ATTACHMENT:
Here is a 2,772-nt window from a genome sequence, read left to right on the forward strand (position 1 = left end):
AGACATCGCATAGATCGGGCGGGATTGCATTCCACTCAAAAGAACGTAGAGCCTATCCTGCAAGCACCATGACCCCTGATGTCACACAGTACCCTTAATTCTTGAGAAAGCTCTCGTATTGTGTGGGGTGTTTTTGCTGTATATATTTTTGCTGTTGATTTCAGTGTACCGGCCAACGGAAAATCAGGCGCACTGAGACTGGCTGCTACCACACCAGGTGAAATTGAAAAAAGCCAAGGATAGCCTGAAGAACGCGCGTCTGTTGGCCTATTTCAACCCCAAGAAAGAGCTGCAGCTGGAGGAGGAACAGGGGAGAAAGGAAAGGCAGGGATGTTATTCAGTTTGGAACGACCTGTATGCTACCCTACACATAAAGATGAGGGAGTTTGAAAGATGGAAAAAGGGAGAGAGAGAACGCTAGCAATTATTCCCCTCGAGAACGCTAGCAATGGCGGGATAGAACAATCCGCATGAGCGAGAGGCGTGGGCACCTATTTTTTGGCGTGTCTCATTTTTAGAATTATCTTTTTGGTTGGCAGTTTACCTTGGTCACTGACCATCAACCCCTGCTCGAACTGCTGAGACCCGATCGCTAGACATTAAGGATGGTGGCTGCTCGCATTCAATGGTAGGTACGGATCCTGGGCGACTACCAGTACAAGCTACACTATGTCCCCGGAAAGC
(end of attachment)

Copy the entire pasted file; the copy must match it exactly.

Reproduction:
Here is a 2,772-nt window from a genome sequence, read left to right on the forward strand (position 1 = left end):
AGACATCGCATAGATCGGGCGGGATTGCATTCCACTCAAAAGAACGTAGAGCCTATCCTGCAAGCACCATGACCCCTGATGTCACACAGTACCCTTAATTCTTGAGAAAGCTCTCGTATTGTGTGGGGTGTTTTTGCTGTATATATTTTTGCTGTTGATTTCAGTGTACCGGCCAACGGAAAATCAGGCGCACTGAGACTGGCTGCTACCACACCAGGTGAAATTGAAAAAAGCCAAGGATAGCCTGAAGAACGCGCGTCTGTTGGCCTATTTCAACCCCAAGAAAGAGCTGCAGCTGGAGGAGGAACAGGGGAGAAAGGAAAGGCAGGGATGTTATTCAGTTTGGAACGACCTGTATGCTACCCTACACATAAAGATGAGGGAGTTTGAAAGATGGAAAAAGGGAGAGAGAGAACGCTAGCAATTATTCCCCTCGAGAACGCTAGCAATGGCGGGATAGAACAATCCGCATGAGCGAGAGGCGTGGGCACCTATTTTTTGGCGTGTCTCATTTTTAGAATTATCTTTTTGGTTGGCAGTTTACCTTGGTCACTGACCATCAACCCCTGCTCGAACTGCTGAGACCCGATCGCTAGACATTAAGGATGGTGGCTGCTCGCATTCAATGGTAGGTACGGATCCTGGGCGACTACCAGTACAAGCTACACTATGTCCCCGGAAAGC